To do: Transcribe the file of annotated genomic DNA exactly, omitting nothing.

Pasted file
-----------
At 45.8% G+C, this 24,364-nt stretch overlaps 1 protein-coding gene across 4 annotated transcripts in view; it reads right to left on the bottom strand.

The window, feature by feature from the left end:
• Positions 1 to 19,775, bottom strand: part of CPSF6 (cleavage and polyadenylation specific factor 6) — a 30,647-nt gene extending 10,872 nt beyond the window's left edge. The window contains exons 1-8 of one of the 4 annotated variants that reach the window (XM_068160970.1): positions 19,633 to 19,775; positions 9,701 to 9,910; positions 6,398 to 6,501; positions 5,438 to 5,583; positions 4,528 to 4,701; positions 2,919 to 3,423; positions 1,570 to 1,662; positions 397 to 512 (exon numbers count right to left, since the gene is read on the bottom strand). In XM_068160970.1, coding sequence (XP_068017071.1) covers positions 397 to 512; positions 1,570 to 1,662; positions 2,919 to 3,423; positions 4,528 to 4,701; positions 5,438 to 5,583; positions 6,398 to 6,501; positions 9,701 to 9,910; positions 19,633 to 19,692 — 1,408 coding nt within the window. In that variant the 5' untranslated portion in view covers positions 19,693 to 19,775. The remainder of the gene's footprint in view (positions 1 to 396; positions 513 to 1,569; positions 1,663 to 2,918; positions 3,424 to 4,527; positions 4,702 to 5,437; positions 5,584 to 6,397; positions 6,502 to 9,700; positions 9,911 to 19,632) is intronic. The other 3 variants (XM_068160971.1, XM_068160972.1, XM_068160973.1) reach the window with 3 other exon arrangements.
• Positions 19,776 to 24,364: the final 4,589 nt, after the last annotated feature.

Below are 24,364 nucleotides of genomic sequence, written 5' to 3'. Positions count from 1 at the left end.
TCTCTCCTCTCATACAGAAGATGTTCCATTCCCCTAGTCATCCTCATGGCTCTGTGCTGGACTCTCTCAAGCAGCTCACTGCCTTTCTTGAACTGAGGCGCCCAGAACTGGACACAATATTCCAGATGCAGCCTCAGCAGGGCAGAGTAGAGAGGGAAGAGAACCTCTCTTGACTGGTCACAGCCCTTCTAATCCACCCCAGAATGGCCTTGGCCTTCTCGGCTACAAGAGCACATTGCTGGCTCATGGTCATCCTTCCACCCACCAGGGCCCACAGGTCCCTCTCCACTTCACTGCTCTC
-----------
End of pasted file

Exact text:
At 45.8% G+C, this 24,364-nt stretch overlaps 1 protein-coding gene across 4 annotated transcripts in view; it reads right to left on the bottom strand.

The window, feature by feature from the left end:
• Positions 1 to 19,775, bottom strand: part of CPSF6 (cleavage and polyadenylation specific factor 6) — a 30,647-nt gene extending 10,872 nt beyond the window's left edge. The window contains exons 1-8 of one of the 4 annotated variants that reach the window (XM_068160970.1): positions 19,633 to 19,775; positions 9,701 to 9,910; positions 6,398 to 6,501; positions 5,438 to 5,583; positions 4,528 to 4,701; positions 2,919 to 3,423; positions 1,570 to 1,662; positions 397 to 512 (exon numbers count right to left, since the gene is read on the bottom strand). In XM_068160970.1, coding sequence (XP_068017071.1) covers positions 397 to 512; positions 1,570 to 1,662; positions 2,919 to 3,423; positions 4,528 to 4,701; positions 5,438 to 5,583; positions 6,398 to 6,501; positions 9,701 to 9,910; positions 19,633 to 19,692 — 1,408 coding nt within the window. In that variant the 5' untranslated portion in view covers positions 19,693 to 19,775. The remainder of the gene's footprint in view (positions 1 to 396; positions 513 to 1,569; positions 1,663 to 2,918; positions 3,424 to 4,527; positions 4,702 to 5,437; positions 5,584 to 6,397; positions 6,502 to 9,700; positions 9,911 to 19,632) is intronic. The other 3 variants (XM_068160971.1, XM_068160972.1, XM_068160973.1) reach the window with 3 other exon arrangements.
• Positions 19,776 to 24,364: the final 4,589 nt, after the last annotated feature.

Below are 24,364 nucleotides of genomic sequence, written 5' to 3'. Positions count from 1 at the left end.
TCTCTCCTCTCATACAGAAGATGTTCCATTCCCCTAGTCATCCTCATGGCTCTGTGCTGGACTCTCTCAAGCAGCTCACTGCCTTTCTTGAACTGAGGCGCCCAGAACTGGACACAATATTCCAGATGCAGCCTCAGCAGGGCAGAGTAGAGAGGGAAGAGAACCTCTCTTGACTGGTCACAGCCCTTCTAATCCACCCCAGAATGGCCTTGGCCTTCTCGGCTACAAGAGCACATTGCTGGCTCATGGTCATCCTTCCACCCACCAGGGCCCACAGGTCCCTCTCCACTTCACTGCTCTC